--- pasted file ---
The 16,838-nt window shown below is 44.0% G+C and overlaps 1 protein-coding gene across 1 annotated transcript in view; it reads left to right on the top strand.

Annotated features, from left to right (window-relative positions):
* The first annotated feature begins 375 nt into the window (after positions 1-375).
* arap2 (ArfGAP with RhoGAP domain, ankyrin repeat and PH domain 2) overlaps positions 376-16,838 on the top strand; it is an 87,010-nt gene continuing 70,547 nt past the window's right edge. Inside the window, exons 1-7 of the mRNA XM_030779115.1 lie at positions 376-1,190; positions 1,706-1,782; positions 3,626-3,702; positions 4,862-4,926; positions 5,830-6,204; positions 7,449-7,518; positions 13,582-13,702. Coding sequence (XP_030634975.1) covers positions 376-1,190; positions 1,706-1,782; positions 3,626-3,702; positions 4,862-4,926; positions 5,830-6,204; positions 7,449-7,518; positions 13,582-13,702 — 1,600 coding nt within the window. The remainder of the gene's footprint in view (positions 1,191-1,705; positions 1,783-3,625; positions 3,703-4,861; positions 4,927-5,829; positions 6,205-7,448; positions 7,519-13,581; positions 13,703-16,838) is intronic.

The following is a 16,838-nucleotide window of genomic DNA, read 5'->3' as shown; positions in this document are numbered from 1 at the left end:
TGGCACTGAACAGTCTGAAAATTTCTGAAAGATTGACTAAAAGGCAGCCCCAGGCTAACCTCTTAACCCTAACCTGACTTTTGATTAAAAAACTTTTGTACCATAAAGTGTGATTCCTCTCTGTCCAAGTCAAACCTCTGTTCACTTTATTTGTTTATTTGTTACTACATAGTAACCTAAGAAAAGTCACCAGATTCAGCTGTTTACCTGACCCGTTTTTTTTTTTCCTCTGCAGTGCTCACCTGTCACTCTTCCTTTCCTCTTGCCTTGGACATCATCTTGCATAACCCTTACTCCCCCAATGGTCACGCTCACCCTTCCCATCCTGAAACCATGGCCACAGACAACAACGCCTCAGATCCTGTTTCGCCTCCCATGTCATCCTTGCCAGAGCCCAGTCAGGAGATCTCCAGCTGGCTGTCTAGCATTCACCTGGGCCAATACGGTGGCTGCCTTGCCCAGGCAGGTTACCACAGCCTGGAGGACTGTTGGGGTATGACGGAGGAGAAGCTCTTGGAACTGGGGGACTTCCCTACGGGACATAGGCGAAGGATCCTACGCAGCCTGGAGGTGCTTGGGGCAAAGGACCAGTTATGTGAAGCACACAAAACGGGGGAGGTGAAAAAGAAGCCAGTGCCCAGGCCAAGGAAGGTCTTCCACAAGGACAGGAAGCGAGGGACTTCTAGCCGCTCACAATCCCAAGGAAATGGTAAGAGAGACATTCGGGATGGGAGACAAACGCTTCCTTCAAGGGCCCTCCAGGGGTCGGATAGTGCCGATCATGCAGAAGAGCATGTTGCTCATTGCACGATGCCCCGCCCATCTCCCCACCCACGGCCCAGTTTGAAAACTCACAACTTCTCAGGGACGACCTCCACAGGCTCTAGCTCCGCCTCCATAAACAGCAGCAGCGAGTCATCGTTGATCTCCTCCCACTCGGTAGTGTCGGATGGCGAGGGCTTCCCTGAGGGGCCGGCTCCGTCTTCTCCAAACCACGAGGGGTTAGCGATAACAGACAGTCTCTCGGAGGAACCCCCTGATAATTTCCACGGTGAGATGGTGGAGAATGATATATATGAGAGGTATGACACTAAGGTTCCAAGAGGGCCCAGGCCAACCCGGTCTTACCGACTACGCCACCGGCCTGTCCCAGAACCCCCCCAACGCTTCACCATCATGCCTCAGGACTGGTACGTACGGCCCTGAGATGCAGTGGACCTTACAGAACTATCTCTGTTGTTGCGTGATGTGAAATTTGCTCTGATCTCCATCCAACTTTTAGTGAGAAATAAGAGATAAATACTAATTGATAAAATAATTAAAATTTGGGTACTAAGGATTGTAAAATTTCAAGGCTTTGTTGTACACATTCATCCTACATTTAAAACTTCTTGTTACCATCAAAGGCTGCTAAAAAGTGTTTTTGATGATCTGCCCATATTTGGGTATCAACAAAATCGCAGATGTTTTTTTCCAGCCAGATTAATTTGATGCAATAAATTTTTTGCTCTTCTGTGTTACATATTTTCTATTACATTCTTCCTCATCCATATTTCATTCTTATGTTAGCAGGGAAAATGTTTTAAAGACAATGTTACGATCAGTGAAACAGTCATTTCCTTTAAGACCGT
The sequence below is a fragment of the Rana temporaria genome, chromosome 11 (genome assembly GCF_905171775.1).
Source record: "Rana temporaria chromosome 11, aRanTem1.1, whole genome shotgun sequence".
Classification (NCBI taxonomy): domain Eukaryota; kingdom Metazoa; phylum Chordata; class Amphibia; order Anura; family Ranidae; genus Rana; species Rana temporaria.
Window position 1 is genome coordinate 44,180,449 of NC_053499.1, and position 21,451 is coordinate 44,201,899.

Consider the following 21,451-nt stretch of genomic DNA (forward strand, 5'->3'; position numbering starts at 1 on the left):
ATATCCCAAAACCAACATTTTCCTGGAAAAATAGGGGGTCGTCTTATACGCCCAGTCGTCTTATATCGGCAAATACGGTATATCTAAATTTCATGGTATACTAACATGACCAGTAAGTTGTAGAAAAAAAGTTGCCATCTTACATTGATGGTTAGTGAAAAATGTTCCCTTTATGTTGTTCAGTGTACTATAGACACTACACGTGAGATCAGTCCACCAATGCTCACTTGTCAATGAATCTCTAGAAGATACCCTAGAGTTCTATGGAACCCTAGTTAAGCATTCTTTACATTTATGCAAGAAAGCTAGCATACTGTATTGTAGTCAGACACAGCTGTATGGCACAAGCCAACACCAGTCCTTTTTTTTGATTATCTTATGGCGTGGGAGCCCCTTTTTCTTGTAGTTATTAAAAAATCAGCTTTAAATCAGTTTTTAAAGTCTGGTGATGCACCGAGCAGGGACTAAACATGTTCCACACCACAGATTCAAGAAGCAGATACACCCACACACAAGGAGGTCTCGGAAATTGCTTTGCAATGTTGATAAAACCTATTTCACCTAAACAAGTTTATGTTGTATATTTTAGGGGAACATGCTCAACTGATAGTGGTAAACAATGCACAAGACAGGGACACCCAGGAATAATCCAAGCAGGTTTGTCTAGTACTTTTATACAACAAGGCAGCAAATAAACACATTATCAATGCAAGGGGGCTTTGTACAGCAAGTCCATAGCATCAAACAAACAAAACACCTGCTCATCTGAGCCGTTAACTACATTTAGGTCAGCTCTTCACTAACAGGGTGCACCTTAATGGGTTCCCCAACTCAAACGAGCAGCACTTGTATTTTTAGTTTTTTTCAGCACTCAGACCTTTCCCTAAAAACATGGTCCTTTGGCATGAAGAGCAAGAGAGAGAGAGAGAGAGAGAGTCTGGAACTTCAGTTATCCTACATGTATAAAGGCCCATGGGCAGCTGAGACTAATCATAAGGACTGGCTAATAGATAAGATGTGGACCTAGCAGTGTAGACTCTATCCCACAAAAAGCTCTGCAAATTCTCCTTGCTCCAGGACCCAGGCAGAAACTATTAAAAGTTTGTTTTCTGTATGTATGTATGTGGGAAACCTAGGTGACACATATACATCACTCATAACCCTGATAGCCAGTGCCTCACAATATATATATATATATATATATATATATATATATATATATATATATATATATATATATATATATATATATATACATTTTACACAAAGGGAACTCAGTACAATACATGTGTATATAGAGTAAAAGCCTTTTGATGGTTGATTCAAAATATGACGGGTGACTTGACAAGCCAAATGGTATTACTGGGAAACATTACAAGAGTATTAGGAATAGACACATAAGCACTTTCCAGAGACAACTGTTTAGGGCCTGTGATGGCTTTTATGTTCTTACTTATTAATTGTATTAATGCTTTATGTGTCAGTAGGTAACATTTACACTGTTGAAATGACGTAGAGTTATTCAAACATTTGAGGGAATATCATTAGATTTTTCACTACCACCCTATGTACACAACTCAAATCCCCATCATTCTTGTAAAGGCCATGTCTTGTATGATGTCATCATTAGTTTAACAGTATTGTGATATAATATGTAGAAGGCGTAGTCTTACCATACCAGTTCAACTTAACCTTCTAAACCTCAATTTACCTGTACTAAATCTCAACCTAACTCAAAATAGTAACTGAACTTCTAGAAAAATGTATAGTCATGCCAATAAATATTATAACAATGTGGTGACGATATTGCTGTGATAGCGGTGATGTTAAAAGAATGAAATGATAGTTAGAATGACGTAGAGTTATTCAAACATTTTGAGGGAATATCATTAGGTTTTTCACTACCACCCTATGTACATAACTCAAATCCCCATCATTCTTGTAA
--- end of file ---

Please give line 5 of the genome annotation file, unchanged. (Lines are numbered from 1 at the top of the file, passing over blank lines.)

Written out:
The following is a 16,838-nucleotide window of genomic DNA, read 5'->3' as shown; positions in this document are numbered from 1 at the left end: